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Thorborg, whose father was a newspaper editor based in northern Sweden, had musical parents and she herself showed signs of musicality from an early age, later studying with a local teacher. When she entered a competition to study at the opera school of the Royal Swedish Opera she was one of only three to be successful out of over a thousand applicants. Between 1922 and 1924 she sang small parts with this company, including Lola / Cavalleria rusticana, Countess Ceprano / Rigoletto and Grimgerde / Die Walküre.

Remaining a member of the Royal Swedish Opera until 1930, she first sang a major role in 1924 (Ortrud / Lohengrin) and took part in several first performances, including Atterberg’s Bäckahästen (1925) and Peterson-Berger’s Adils och Elisiv (1927); and took the key role of the Commander in the Swedish premiere of Zandonai’s I cavalieri di Ekebù in 1928, excerpts from which were recorded. She also sang as a guest elsewhere, for instance as Amneris opposite Flagstad’s Aida at Gothenburg and as Waltraute / Götterdämmerung at Dresden (1929).

From 1930 to 1932 Thorborg was a member of the Nuremberg Opera, before joining the Städtische Oper, Berlin in 1932 where she came into contact with Bruno Walter who was to be a significant influence. Here she sang Ulrica / Un ballo in maschera with Fritz Busch, her preferred conductor. In the summer of 1935 she made her debut at the Salzburg Festival as Brangäne / Tristan und Isolde; she sang regularly at Salzburg up to 1937 in a wide range of roles including the title part in Gluck’s Orfeo, Magdalene / Die Meistersinger von Nürnberg, Eglantine / Euryanthe and Donna Mercedes in Der Corregidor by Hugo Wolf.

A strong anti-Nazi, Thorborg jumped at the offer to move from Berlin to join the Vienna State Opera in the autumn of 1935, making her debut there as Amneris opposite Alfred Piccaver. She later scored a major success as Venus / Tannhäuser with Furtwängler conducting, and in 1936 recorded Mahler’s Das Lied von der Erde with Walter at the helm, the first of her three recordings of this work to have survived. She remained with the Vienna Opera until the Anschluss of 1938, when she broke her contract and left for the USA.

At the Royal Opera House, London Thorborg had made her debut in 1936 as Fricka / Das Rheingold and Die Walküre and Waltraute with Beecham conducting. Ernest Newman described her as ‘the finest Fricka I have ever seen or hope to see’. The following year she sang Kundry / Parsifal to equally high praise: ‘the greatest Wagnerian actress of the present day’ (Newman). In 1938 she took on Klytaemnestra / Elektra under Beecham and in 1939 Brangäne opposite Germaine Lubin, as well as Fricka and Waltraute.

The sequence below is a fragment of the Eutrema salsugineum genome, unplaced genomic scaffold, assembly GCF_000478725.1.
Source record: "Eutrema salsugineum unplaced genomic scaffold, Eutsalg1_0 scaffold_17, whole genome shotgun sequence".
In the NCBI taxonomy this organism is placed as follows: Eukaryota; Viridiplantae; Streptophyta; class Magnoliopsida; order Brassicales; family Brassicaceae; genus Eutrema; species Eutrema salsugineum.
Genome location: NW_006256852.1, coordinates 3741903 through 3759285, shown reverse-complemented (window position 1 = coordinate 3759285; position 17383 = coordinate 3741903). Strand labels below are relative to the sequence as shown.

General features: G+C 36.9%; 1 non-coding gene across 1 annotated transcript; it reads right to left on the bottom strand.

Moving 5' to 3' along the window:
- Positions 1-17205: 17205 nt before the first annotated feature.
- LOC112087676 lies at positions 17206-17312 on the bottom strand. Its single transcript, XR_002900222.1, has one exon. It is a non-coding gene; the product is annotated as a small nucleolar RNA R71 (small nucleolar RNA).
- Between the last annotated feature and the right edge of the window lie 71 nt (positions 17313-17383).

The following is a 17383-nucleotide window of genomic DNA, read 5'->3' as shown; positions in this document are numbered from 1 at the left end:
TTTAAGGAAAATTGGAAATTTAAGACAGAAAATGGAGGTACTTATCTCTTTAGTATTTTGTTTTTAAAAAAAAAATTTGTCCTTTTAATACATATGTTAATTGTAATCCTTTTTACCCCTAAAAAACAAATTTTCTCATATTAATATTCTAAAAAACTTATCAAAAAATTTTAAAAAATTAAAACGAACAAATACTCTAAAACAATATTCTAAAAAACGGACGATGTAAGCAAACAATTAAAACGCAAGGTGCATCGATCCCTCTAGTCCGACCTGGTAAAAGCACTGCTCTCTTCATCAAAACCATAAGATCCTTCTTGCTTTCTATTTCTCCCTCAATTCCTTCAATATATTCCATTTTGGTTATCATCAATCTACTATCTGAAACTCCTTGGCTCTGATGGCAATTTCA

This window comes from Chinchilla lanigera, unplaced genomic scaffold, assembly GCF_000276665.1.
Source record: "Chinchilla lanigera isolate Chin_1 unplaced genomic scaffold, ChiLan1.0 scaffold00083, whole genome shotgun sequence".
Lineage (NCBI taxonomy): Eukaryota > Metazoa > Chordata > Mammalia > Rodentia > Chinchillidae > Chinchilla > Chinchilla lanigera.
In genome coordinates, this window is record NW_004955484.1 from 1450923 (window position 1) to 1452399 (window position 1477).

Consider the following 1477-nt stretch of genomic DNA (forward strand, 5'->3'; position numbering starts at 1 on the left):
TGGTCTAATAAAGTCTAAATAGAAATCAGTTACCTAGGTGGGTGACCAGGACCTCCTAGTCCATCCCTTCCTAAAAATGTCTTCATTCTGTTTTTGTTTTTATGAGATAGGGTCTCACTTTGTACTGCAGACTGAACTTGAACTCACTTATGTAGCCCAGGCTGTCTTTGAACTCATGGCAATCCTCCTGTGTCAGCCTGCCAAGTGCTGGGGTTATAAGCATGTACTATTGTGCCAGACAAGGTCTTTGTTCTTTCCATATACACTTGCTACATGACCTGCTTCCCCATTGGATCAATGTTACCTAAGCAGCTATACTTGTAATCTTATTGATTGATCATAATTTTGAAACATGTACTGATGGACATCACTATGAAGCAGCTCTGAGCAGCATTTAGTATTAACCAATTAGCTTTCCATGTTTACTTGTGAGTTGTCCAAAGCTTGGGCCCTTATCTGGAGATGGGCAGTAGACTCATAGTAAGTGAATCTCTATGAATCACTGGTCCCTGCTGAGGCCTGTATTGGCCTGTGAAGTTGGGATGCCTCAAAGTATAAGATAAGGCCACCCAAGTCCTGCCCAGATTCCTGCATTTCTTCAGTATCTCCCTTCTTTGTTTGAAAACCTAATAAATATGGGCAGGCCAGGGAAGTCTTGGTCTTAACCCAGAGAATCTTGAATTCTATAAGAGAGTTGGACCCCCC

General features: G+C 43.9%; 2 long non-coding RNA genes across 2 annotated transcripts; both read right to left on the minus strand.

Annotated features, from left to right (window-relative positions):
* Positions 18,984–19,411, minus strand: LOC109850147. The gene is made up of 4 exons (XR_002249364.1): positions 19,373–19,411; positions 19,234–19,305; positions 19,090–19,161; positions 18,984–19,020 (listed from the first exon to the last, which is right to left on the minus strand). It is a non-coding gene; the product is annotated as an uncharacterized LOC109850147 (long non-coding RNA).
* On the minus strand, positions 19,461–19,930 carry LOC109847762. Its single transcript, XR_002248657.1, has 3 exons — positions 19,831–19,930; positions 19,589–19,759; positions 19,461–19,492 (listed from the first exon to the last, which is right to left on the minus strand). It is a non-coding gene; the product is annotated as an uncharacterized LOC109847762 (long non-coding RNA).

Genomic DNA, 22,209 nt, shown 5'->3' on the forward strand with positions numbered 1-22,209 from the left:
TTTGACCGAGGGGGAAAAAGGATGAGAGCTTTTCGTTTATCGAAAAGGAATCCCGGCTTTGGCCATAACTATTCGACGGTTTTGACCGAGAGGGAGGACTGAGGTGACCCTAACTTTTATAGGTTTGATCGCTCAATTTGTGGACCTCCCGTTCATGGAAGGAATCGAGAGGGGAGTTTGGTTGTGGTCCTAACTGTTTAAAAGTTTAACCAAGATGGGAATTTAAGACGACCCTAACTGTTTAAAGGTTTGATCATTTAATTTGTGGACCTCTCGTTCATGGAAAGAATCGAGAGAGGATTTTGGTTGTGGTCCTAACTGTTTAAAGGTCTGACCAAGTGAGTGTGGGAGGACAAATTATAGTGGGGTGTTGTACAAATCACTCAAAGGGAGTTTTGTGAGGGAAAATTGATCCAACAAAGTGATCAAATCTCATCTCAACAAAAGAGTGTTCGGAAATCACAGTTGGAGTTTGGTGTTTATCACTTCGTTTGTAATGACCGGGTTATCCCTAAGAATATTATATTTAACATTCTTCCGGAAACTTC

By this time Thorborg was well established at the Metropolitan Opera, New York, making her debut in 1936 as Fricka, when Lawrence Gilman had noted her ‘power and subtlety and effectiveness’. At the Met she sang all her Wagner and Verdi roles (including Erda / Siegfried, Mary / Der fliegende Holländer and Azucena / Il trovatore) as well as Orfeo, Marina / Boris Godunov, Octavian / Der Rosenkavalier, Herodias / Salome and Klytaemnestra. While in the USA she also sang with the San Francisco Opera in 1938 and 1943 and with the Chicago Opera between 1942 and 1945. Having been under-used by the Johnson administration towards the end of her time at the Met, she gave her final performance there as Magdalene in February 1950 and then effectively retired, returning to Sweden to live her with her husband, the theatre director and opera singer Gustav Bergman, who regrettably died in 1952.

Thorborg possessed a fine mezzo-soprano voice with a powerful top which made her an ideal exponent of dramatic roles; she was also extremely attractive on stage and a fine actress, rigorously coached by her husband and notable for her restrained intensity. Off-stage a shy and private person, a keen sportswoman who swam and shot regularly, she took no pupils.

© Naxos Rights International Ltd. — David Patmore (A–Z of Singers, Naxos 8.558097-100).

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9:42:29 AM, 28 November 2015
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